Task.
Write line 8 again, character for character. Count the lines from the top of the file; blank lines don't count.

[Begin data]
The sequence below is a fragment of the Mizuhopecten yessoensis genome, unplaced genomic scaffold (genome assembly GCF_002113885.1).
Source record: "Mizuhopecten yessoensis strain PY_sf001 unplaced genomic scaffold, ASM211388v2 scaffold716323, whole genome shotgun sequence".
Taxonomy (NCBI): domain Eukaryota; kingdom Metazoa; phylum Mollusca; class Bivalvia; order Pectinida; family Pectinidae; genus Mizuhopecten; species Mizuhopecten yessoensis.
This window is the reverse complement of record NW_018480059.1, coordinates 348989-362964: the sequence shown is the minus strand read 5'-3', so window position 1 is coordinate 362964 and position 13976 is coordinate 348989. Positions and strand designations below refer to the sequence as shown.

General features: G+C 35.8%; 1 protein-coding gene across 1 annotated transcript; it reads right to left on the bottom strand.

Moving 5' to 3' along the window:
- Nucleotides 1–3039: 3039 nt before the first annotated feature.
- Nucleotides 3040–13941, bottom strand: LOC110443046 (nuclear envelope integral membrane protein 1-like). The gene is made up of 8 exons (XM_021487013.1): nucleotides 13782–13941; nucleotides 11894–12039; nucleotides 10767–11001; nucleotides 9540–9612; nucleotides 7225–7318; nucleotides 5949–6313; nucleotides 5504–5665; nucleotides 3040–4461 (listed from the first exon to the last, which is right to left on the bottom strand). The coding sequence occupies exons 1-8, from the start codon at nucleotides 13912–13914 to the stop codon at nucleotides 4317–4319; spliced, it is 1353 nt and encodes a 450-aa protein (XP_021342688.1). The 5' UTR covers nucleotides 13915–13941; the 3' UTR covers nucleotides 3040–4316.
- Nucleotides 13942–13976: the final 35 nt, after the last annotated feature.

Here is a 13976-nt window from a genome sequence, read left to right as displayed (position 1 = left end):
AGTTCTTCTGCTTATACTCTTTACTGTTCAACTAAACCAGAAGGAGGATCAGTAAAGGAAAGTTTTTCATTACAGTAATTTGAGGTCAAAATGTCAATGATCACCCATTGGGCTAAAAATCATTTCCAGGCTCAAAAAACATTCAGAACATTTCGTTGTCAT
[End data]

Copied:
- Nucleotides 3040–13941, bottom strand: LOC110443046 (nuclear envelope integral membrane protein 1-like). The gene is made up of 8 exons (XM_021487013.1): nucleotides 13782–13941; nucleotides 11894–12039; nucleotides 10767–11001; nucleotides 9540–9612; nucleotides 7225–7318; nucleotides 5949–6313; nucleotides 5504–5665; nucleotides 3040–4461 (listed from the first exon to the last, which is right to left on the bottom strand). The coding sequence occupies exons 1-8, from the start codon at nucleotides 13912–13914 to the stop codon at nucleotides 4317–4319; spliced, it is 1353 nt and encodes a 450-aa protein (XP_021342688.1). The 5' UTR covers nucleotides 13915–13941; the 3' UTR covers nucleotides 3040–4316.